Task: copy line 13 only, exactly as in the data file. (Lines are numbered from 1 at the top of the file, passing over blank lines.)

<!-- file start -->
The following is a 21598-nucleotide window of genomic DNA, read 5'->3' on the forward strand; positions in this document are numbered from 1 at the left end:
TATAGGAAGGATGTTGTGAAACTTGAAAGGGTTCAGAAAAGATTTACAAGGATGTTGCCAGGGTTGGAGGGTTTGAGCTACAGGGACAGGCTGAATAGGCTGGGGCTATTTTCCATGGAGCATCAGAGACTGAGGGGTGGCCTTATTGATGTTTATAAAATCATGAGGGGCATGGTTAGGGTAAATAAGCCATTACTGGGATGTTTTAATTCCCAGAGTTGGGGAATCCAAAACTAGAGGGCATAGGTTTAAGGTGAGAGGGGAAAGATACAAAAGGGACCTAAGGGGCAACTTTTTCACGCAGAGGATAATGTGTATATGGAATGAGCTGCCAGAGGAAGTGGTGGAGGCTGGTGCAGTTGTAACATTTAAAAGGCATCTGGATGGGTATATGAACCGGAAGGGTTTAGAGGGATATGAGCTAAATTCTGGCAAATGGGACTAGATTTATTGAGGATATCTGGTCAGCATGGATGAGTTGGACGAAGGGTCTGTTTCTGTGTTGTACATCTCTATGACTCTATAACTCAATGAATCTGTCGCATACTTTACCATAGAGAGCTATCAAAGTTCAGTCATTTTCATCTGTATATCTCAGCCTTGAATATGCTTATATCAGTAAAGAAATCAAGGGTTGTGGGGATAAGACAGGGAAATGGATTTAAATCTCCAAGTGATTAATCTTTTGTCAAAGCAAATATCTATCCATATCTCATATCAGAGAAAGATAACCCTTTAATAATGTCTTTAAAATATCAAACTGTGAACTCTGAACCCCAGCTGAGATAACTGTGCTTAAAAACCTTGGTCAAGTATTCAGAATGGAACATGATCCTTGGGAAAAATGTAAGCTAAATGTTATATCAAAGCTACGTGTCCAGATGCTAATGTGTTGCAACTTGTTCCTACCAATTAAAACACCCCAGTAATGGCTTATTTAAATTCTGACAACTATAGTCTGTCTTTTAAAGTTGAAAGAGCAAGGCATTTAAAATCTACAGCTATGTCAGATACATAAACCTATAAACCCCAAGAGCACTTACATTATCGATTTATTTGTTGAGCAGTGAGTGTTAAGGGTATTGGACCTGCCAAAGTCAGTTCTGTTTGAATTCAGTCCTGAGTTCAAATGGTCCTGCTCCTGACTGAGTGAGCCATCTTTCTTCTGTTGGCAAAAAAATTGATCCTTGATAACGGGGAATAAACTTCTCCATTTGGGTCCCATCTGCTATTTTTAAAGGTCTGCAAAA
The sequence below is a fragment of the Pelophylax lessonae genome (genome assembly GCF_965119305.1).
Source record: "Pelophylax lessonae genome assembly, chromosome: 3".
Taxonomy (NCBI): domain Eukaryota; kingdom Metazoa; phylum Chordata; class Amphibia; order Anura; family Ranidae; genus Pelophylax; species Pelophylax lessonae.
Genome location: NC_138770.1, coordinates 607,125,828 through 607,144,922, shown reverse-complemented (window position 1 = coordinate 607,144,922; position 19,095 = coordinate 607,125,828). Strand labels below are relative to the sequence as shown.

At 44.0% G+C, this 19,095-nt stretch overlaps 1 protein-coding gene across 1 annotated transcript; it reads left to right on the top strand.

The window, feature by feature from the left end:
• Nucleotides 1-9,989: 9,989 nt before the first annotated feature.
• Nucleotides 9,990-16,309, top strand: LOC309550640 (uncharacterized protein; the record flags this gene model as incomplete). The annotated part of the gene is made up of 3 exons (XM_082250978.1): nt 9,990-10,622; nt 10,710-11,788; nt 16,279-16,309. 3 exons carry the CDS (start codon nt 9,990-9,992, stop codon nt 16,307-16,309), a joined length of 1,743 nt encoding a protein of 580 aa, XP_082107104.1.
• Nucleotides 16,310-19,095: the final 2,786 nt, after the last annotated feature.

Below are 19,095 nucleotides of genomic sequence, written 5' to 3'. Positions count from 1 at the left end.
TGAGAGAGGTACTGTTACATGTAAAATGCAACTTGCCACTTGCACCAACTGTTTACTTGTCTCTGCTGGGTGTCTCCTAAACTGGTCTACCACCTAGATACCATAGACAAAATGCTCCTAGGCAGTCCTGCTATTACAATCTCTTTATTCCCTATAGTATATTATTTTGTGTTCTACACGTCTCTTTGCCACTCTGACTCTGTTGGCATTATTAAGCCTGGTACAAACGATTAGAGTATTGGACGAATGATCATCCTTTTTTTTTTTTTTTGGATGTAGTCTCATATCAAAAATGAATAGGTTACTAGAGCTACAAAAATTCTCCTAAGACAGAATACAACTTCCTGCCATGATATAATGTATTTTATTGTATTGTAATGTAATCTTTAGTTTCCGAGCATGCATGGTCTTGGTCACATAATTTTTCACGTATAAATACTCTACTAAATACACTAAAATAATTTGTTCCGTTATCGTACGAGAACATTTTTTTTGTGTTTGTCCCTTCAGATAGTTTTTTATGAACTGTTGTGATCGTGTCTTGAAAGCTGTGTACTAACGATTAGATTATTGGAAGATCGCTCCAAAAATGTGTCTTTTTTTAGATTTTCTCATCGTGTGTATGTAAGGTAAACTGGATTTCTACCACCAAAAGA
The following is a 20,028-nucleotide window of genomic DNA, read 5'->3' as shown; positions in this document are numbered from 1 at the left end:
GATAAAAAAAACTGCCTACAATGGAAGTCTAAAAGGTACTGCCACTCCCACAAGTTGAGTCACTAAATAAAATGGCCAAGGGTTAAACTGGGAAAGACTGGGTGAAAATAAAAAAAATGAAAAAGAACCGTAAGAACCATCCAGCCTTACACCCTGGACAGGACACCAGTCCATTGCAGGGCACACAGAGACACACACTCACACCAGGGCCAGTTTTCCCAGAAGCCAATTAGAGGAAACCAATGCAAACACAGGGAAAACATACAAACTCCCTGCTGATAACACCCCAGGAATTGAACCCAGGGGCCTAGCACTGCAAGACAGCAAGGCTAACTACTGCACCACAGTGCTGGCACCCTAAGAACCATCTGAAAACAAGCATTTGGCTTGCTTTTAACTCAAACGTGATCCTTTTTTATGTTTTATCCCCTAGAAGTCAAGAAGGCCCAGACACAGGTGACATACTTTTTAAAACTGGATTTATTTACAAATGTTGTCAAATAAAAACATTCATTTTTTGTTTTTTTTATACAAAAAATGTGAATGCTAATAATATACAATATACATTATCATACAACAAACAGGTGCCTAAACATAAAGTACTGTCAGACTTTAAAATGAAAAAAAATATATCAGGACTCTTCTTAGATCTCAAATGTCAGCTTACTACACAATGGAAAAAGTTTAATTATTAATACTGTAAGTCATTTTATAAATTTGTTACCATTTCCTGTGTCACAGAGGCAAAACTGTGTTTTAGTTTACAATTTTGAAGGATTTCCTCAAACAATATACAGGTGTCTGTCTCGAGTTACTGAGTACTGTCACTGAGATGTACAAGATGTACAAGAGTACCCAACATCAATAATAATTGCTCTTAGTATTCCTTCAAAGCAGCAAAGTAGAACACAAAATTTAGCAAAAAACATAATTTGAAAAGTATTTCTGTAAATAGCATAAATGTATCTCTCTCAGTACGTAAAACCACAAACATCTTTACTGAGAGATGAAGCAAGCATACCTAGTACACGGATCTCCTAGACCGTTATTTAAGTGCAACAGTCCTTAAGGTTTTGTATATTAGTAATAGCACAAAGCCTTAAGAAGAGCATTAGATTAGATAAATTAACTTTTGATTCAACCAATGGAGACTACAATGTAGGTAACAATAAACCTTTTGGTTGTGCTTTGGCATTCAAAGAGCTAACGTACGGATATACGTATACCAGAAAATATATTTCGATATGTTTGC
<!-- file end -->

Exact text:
TGAGAGAGGTACTGTTACATGTAAAATGCAACTTGCCACTTGCACCAACTGTTTACTTGTCTCTGCTGGGTGTCTCCTAAACTGGTCTACCACCTAGATACCATAGACAAAATGCTCCTAGGCAGTCCTGCTATTACAATCTCTTTATTCCCTATAGTATATTATTTTGTGTTCTACACGTCTCTTTGCCACTCTGACTCTGTTGGCATTATTAAGCCTGGTACAAACGATTAGAGTATTGGACGAATGATCATCCTTTTTTTTTTTTTTTGGATGTAGTCTCATATCAAAAATGAATAGGTTACTAGAGCTACAAAAATTCTCCTAAGACAGAATACAACTTCCTGCCATGATATAATGTATTTTATTGTATTGTAATGTAATCTTTAGTTTCCGAGCATGCATGGTCTTGGTCACATAATTTTTCACGTATAAATACTCTACTAAATACACTAAAATAATTTGTTCCGTTATCGTACGAGAACATTTTTTTTGTGTTTGTCCCTTCAGATAGTTTTTTATGAACTGTTGTGATCGTGTCTTGAAAGCTGTGTACTAACGATTAGATTATTGGAAGATCGCTCCAAAAATGTGTCTTTTTTTAGATTTTCTCATCGTGTGTATGTAAGGTAAACTGGATTTCTACCACCAAAAGA